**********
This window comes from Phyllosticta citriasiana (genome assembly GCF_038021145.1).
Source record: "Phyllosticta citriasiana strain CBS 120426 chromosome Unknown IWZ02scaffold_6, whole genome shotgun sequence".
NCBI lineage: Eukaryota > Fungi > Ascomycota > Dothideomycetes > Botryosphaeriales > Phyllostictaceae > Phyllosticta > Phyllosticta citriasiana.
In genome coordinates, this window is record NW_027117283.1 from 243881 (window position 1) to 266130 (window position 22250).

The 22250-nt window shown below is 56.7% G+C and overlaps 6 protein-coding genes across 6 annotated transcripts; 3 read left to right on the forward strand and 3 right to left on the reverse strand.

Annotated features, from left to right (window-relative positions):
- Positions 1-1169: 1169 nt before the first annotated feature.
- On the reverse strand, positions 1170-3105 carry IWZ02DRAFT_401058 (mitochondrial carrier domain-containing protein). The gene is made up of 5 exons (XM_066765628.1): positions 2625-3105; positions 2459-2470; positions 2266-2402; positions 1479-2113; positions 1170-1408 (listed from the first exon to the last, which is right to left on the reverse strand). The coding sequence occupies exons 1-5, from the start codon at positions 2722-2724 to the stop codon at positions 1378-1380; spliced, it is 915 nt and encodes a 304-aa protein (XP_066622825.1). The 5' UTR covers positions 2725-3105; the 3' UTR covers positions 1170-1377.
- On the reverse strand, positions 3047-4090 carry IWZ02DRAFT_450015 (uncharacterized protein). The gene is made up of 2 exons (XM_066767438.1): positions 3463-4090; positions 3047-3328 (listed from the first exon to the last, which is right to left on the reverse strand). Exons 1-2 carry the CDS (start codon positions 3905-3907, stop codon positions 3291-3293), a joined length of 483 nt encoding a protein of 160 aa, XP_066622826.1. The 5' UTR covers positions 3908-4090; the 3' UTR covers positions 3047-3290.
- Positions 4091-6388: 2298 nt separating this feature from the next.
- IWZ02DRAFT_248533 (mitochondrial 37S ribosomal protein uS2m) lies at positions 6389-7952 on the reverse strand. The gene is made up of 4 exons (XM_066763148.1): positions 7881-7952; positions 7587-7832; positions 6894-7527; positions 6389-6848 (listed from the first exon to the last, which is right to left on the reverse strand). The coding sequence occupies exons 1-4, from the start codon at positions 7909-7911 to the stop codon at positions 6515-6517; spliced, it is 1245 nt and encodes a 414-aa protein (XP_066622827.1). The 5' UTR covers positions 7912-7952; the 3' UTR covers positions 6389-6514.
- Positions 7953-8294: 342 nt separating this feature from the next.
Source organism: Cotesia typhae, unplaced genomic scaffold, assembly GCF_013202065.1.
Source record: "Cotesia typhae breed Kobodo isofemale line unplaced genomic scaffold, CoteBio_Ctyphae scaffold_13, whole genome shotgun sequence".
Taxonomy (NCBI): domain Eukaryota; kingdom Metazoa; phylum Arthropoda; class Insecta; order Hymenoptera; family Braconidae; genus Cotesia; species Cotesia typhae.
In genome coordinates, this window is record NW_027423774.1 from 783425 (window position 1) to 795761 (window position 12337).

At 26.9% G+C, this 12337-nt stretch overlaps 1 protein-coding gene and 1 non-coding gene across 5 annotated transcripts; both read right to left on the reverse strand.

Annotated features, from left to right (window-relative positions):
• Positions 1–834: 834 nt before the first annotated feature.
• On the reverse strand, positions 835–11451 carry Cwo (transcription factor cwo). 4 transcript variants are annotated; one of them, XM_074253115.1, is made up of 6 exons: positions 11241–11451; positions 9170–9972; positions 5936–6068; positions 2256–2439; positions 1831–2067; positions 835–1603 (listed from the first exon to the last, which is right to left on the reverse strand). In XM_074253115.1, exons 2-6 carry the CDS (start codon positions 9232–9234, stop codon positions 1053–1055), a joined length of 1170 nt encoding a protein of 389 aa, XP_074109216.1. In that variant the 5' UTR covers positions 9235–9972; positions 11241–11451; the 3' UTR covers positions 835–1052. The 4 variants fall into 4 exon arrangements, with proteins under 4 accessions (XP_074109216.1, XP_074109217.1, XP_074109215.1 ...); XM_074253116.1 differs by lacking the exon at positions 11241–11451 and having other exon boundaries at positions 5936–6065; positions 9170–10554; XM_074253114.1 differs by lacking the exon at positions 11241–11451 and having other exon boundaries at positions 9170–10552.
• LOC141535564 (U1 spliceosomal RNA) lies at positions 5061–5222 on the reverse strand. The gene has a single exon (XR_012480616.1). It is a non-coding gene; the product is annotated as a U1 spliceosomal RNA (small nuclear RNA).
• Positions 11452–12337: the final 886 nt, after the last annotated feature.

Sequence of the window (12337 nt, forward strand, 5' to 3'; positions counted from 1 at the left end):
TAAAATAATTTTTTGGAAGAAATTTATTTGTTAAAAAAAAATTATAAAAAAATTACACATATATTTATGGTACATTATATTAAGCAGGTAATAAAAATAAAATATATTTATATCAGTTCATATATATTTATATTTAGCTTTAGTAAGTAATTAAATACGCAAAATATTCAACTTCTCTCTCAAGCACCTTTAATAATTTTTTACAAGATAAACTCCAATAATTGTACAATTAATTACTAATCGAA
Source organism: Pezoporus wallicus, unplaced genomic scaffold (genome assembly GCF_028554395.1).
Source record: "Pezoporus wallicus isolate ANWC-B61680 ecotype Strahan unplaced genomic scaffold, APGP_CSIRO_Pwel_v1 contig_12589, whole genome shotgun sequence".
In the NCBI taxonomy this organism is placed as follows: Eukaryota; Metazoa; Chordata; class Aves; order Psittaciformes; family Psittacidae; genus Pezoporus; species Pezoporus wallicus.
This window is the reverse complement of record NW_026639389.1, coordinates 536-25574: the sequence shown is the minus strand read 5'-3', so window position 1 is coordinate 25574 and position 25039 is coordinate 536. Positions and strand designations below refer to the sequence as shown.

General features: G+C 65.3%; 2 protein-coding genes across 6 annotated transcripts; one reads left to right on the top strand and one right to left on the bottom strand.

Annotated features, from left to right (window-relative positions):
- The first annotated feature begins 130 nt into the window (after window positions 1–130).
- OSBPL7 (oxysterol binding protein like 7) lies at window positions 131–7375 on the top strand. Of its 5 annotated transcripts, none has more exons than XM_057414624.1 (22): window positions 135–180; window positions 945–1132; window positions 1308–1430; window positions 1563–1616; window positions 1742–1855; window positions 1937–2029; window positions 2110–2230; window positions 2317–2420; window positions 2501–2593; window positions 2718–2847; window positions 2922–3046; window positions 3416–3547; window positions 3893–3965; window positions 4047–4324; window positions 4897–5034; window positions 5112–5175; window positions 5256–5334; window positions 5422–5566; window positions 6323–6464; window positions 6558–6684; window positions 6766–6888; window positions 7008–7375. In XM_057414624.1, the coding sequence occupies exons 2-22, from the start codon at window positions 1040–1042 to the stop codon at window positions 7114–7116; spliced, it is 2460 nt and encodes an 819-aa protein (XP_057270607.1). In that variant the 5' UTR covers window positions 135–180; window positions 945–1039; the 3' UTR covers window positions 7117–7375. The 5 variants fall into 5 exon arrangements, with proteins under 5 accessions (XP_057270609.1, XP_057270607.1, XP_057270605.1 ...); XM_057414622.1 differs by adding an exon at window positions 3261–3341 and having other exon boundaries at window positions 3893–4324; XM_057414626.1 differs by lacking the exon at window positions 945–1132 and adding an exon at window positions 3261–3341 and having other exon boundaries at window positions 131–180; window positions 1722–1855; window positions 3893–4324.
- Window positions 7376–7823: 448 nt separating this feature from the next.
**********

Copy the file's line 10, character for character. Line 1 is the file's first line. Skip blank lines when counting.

- Positions 4091-6388: 2298 nt separating this feature from the next.